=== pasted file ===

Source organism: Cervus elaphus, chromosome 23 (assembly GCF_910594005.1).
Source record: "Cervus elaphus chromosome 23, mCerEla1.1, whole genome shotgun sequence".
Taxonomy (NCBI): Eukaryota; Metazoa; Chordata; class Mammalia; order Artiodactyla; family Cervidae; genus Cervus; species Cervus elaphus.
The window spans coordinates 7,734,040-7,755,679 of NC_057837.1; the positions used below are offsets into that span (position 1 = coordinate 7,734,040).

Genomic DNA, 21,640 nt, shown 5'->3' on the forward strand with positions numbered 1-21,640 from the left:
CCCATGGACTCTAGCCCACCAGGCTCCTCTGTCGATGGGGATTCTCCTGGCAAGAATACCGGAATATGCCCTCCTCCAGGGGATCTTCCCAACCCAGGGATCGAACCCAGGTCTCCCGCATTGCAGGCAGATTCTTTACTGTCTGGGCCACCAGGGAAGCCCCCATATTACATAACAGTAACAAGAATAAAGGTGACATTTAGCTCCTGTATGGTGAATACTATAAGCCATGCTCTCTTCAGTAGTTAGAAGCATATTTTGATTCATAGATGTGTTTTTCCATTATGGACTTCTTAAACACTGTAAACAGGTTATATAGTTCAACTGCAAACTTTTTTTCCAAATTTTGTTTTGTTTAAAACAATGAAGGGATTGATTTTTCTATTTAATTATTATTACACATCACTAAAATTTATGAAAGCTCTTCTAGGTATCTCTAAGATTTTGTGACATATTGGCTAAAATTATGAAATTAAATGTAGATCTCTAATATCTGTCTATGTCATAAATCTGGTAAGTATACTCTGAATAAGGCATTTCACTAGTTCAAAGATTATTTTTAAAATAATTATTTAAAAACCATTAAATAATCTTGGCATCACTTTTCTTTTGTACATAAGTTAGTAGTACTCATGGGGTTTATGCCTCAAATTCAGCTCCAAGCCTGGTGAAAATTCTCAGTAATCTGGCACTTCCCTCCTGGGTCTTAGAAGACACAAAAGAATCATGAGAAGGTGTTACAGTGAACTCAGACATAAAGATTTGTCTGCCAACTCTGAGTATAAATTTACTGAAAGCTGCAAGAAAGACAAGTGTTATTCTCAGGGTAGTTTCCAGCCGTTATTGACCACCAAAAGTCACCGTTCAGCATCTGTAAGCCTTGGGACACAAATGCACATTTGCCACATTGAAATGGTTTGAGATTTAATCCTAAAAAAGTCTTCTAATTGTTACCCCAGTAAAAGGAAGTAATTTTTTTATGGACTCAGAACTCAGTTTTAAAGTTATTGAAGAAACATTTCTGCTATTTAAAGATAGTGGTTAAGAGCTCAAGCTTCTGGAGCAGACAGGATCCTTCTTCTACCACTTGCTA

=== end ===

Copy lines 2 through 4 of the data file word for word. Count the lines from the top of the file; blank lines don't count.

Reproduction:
Source record: "Cervus elaphus chromosome 23, mCerEla1.1, whole genome shotgun sequence".
Taxonomy (NCBI): Eukaryota; Metazoa; Chordata; class Mammalia; order Artiodactyla; family Cervidae; genus Cervus; species Cervus elaphus.
The window spans coordinates 7,734,040-7,755,679 of NC_057837.1; the positions used below are offsets into that span (position 1 = coordinate 7,734,040).